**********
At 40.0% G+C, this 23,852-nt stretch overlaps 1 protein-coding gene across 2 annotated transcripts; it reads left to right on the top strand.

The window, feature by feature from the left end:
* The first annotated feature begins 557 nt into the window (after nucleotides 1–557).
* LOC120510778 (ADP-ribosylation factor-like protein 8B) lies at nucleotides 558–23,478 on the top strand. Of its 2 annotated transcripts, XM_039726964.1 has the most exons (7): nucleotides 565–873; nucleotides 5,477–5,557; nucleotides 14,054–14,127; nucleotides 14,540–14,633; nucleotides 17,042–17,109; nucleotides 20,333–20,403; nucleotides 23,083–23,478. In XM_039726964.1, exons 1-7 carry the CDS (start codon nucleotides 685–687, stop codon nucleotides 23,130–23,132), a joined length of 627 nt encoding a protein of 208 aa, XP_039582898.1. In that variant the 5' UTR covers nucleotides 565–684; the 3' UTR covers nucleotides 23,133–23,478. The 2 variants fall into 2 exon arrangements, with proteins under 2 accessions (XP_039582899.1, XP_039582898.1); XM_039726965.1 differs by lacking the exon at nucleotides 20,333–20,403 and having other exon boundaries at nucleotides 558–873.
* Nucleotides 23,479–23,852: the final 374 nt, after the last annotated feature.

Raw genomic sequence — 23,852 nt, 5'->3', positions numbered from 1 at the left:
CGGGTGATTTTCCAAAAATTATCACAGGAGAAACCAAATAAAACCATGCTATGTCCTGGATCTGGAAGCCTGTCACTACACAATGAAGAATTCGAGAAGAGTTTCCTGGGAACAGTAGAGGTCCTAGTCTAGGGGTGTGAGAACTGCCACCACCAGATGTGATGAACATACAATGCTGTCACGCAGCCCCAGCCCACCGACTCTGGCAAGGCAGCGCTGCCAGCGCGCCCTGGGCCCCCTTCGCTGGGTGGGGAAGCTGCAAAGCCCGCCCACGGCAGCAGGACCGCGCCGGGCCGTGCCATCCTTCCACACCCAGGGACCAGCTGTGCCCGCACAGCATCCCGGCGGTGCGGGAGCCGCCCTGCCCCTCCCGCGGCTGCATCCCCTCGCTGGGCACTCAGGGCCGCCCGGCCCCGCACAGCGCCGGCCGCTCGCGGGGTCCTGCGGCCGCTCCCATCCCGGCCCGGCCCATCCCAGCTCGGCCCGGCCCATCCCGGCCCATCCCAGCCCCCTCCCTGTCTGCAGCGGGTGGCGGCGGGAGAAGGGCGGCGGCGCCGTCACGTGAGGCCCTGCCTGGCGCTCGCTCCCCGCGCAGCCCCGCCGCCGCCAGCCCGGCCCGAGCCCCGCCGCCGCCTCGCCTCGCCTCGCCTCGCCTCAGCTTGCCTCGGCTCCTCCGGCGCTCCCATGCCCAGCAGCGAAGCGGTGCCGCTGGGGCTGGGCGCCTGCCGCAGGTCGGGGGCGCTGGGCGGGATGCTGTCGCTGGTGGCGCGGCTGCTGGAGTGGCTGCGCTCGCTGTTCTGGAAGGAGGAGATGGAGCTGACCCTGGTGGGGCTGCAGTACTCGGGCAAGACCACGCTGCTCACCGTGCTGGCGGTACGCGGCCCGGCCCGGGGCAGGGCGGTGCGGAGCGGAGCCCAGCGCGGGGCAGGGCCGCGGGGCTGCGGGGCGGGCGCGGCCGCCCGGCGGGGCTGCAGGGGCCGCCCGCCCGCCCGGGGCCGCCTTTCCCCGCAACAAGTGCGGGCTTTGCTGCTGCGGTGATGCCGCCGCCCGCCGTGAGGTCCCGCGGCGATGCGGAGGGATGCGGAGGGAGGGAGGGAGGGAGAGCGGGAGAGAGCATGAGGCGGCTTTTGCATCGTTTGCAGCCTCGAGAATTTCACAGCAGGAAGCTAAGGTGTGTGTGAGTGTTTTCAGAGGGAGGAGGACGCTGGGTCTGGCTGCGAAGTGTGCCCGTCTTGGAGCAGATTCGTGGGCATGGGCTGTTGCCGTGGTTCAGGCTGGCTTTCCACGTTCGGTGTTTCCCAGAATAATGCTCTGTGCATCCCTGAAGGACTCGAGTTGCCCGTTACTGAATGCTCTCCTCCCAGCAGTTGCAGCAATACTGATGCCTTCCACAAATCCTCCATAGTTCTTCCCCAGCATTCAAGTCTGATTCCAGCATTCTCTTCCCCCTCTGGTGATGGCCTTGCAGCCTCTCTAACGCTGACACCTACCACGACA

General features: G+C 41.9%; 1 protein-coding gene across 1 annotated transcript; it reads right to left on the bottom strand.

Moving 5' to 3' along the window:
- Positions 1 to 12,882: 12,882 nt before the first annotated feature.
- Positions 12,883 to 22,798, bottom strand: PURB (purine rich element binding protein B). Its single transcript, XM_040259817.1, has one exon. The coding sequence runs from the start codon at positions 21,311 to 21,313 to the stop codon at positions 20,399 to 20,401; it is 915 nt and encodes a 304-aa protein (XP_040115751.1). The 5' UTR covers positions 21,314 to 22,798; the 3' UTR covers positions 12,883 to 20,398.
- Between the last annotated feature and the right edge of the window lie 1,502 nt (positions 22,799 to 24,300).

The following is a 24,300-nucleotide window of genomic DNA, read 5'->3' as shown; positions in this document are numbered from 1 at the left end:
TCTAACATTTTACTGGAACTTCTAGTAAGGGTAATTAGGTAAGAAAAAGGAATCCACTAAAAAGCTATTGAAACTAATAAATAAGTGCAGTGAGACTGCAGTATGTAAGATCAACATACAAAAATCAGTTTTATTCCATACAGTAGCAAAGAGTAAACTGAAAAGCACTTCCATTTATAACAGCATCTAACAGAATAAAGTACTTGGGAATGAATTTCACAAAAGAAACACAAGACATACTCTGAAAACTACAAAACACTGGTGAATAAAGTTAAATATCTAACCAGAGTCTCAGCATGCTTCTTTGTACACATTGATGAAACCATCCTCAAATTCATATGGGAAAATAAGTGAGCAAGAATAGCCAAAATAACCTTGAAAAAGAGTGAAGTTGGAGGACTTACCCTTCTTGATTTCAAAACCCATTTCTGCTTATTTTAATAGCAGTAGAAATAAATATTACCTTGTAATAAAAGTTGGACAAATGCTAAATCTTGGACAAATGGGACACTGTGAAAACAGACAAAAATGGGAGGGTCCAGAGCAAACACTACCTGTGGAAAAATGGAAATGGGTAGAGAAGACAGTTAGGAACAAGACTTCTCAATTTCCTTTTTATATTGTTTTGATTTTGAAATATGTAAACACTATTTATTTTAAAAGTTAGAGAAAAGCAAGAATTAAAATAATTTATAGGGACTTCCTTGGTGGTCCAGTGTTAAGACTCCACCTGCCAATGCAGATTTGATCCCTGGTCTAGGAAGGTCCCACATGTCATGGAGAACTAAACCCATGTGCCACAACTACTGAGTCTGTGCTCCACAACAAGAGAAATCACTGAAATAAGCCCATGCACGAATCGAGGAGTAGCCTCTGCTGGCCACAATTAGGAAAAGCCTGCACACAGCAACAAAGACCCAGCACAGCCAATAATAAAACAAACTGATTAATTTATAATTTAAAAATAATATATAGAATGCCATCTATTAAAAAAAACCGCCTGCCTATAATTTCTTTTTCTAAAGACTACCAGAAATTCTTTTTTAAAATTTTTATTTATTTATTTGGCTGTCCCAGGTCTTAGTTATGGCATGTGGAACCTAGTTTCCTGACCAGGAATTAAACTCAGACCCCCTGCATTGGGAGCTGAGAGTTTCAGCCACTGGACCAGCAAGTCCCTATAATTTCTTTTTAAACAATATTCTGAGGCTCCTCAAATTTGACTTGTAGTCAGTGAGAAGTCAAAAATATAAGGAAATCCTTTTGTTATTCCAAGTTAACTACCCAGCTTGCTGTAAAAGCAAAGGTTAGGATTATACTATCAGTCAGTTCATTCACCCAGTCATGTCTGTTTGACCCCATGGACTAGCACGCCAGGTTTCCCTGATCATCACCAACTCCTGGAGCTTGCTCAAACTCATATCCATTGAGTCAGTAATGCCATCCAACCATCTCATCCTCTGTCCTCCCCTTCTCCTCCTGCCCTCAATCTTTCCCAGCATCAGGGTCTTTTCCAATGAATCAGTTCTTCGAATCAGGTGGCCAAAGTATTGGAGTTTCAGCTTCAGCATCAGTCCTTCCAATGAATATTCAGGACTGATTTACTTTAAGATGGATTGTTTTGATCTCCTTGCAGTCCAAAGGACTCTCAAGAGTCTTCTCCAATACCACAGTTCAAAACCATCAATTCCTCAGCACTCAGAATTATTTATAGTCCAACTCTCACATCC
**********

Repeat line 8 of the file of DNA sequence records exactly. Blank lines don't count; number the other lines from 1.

General features: G+C 41.9%; 1 protein-coding gene across 1 annotated transcript; it reads right to left on the bottom strand.